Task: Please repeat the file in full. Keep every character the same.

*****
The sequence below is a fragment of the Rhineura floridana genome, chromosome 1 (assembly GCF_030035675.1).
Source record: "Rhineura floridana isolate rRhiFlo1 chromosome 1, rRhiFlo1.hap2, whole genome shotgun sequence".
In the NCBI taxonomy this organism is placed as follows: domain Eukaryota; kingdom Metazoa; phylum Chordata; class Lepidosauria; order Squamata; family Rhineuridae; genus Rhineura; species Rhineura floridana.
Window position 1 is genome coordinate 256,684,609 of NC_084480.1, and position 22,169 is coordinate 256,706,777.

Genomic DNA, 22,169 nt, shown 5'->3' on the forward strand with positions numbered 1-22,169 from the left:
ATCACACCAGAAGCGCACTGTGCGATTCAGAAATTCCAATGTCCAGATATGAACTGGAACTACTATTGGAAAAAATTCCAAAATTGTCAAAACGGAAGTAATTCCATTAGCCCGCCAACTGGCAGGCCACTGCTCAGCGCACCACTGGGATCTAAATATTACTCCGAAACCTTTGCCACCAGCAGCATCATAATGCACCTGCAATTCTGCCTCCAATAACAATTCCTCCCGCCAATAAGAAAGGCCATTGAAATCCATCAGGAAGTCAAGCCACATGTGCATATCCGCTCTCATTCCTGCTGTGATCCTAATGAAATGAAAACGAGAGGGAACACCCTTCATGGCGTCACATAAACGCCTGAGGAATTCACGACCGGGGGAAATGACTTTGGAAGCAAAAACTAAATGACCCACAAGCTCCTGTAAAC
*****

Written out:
The sequence below is a fragment of the Rhineura floridana genome, chromosome 1 (assembly GCF_030035675.1).
Source record: "Rhineura floridana isolate rRhiFlo1 chromosome 1, rRhiFlo1.hap2, whole genome shotgun sequence".
In the NCBI taxonomy this organism is placed as follows: domain Eukaryota; kingdom Metazoa; phylum Chordata; class Lepidosauria; order Squamata; family Rhineuridae; genus Rhineura; species Rhineura floridana.
Window position 1 is genome coordinate 256,684,609 of NC_084480.1, and position 22,169 is coordinate 256,706,777.

Genomic DNA, 22,169 nt, shown 5'->3' on the forward strand with positions numbered 1-22,169 from the left:
ATCACACCAGAAGCGCACTGTGCGATTCAGAAATTCCAATGTCCAGATATGAACTGGAACTACTATTGGAAAAAATTCCAAAATTGTCAAAACGGAAGTAATTCCATTAGCCCGCCAACTGGCAGGCCACTGCTCAGCGCACCACTGGGATCTAAATATTACTCCGAAACCTTTGCCACCAGCAGCATCATAATGCACCTGCAATTCTGCCTCCAATAACAATTCCTCCCGCCAATAAGAAAGGCCATTGAAATCCATCAGGAAGTCAAGCCACATGTGCATATCCGCTCTCATTCCTGCTGTGATCCTAATGAAATGAAAACGAGAGGGAACACCCTTCATGGCGTCACATAAACGCCTGAGGAATTCACGACCGGGGGAAATGACTTTGGAAGCAAAAACTAAATGACCCACAAGCTCCTGTAAAC